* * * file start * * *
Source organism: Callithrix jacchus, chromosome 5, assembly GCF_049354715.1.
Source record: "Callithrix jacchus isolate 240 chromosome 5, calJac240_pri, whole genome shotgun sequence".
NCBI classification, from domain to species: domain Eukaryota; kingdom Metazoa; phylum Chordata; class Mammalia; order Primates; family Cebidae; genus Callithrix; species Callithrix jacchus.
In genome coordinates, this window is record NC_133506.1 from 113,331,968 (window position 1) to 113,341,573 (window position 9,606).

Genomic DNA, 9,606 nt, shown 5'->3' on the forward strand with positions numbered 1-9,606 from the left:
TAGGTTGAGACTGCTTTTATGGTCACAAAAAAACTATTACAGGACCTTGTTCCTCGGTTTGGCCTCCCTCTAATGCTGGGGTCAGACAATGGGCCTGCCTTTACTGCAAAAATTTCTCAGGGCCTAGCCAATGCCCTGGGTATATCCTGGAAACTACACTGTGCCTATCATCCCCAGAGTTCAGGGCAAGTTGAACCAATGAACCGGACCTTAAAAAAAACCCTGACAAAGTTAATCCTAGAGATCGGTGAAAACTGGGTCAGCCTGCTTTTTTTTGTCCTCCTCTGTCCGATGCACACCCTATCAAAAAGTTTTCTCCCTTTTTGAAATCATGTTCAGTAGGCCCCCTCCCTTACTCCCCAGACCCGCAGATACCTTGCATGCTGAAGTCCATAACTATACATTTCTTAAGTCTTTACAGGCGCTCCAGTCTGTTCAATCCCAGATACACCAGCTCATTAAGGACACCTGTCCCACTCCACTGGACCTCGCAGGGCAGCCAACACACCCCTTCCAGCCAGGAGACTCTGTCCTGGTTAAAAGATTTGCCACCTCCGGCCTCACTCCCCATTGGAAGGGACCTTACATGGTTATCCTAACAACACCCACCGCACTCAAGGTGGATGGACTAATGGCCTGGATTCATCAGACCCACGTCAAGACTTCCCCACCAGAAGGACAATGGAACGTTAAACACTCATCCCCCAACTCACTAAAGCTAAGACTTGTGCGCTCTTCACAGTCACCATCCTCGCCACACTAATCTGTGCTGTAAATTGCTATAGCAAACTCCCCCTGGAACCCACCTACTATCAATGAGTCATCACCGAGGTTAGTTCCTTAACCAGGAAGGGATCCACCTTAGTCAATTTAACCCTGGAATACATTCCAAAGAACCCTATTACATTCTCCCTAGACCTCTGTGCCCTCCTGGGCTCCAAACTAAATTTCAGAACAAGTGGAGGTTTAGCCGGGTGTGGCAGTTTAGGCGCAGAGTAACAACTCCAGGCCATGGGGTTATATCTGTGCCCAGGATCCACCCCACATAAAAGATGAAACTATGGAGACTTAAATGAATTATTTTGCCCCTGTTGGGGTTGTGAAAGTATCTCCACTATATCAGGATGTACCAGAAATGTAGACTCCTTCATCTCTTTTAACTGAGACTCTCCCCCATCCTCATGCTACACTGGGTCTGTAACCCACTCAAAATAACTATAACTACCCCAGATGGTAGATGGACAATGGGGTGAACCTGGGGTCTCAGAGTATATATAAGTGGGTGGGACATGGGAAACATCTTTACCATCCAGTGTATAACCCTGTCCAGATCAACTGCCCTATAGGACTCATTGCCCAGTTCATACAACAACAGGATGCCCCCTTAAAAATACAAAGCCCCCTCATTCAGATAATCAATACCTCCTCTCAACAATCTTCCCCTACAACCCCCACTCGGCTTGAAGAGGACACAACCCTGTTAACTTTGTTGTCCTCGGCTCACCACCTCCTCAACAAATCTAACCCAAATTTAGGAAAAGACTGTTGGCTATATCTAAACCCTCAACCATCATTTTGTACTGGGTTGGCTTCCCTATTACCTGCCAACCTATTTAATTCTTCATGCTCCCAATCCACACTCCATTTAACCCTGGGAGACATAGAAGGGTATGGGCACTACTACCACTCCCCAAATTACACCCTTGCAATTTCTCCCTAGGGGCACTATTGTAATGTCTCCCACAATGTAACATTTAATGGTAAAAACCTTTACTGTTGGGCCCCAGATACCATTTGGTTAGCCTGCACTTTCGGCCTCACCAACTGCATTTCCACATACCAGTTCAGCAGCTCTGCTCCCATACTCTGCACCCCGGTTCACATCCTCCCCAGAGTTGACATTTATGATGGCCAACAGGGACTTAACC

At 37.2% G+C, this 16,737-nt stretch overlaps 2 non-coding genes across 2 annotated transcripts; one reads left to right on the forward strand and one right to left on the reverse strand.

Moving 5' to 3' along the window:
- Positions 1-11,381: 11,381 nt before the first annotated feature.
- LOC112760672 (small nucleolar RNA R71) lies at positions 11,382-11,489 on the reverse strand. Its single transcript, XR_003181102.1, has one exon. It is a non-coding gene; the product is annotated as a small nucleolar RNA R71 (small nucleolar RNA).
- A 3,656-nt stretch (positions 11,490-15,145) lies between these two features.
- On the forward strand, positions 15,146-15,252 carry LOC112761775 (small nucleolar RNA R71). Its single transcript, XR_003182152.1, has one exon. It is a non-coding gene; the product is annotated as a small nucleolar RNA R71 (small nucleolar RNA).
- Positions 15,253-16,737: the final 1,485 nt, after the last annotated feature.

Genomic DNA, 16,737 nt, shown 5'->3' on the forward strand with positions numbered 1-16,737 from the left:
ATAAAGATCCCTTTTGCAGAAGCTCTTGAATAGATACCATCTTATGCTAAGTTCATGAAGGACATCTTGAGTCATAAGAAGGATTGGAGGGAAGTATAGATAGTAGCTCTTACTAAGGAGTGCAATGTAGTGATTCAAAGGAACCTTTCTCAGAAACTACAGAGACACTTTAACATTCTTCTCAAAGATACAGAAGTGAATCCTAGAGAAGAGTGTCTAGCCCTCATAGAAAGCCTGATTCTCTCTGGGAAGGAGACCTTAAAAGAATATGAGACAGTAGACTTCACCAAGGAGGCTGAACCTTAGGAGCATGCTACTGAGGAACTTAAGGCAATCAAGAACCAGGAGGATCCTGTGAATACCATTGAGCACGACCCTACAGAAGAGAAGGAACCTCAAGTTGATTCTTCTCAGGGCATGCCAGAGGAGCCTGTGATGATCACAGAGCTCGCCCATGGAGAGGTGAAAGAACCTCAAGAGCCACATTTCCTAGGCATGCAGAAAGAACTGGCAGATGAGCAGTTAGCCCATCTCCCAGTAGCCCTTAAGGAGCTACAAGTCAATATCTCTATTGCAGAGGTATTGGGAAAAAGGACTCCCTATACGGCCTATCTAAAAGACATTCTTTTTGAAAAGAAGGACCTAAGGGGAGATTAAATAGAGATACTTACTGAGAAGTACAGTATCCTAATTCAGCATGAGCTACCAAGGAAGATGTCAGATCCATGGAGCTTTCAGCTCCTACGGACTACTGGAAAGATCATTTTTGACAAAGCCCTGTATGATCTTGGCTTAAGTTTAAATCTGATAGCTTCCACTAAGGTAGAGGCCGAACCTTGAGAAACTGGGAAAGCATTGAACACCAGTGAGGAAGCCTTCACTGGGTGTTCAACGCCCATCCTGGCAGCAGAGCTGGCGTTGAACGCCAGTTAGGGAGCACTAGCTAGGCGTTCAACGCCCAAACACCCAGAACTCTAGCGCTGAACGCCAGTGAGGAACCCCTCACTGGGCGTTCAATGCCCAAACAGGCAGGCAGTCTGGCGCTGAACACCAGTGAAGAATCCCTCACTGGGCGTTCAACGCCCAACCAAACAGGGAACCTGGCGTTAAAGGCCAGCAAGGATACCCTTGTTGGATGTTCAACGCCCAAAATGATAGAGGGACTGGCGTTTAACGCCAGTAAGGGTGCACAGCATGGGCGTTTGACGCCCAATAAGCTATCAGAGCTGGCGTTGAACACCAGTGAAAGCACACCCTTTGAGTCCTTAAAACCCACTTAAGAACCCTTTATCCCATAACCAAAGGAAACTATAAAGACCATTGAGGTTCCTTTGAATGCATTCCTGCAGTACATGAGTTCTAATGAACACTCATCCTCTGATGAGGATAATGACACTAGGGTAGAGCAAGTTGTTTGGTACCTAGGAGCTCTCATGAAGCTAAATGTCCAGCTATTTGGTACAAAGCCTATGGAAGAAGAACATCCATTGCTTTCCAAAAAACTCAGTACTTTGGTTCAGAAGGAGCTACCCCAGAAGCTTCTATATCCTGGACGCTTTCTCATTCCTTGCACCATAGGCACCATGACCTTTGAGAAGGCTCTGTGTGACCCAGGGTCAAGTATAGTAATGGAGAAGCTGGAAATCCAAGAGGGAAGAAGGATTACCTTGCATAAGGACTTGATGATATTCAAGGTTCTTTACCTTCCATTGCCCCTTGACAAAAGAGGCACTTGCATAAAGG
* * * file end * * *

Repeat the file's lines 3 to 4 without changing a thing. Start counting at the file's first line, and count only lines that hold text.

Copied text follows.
NCBI classification, from domain to species: domain Eukaryota; kingdom Metazoa; phylum Chordata; class Mammalia; order Primates; family Cebidae; genus Callithrix; species Callithrix jacchus.
In genome coordinates, this window is record NC_133506.1 from 113,331,968 (window position 1) to 113,341,573 (window position 9,606).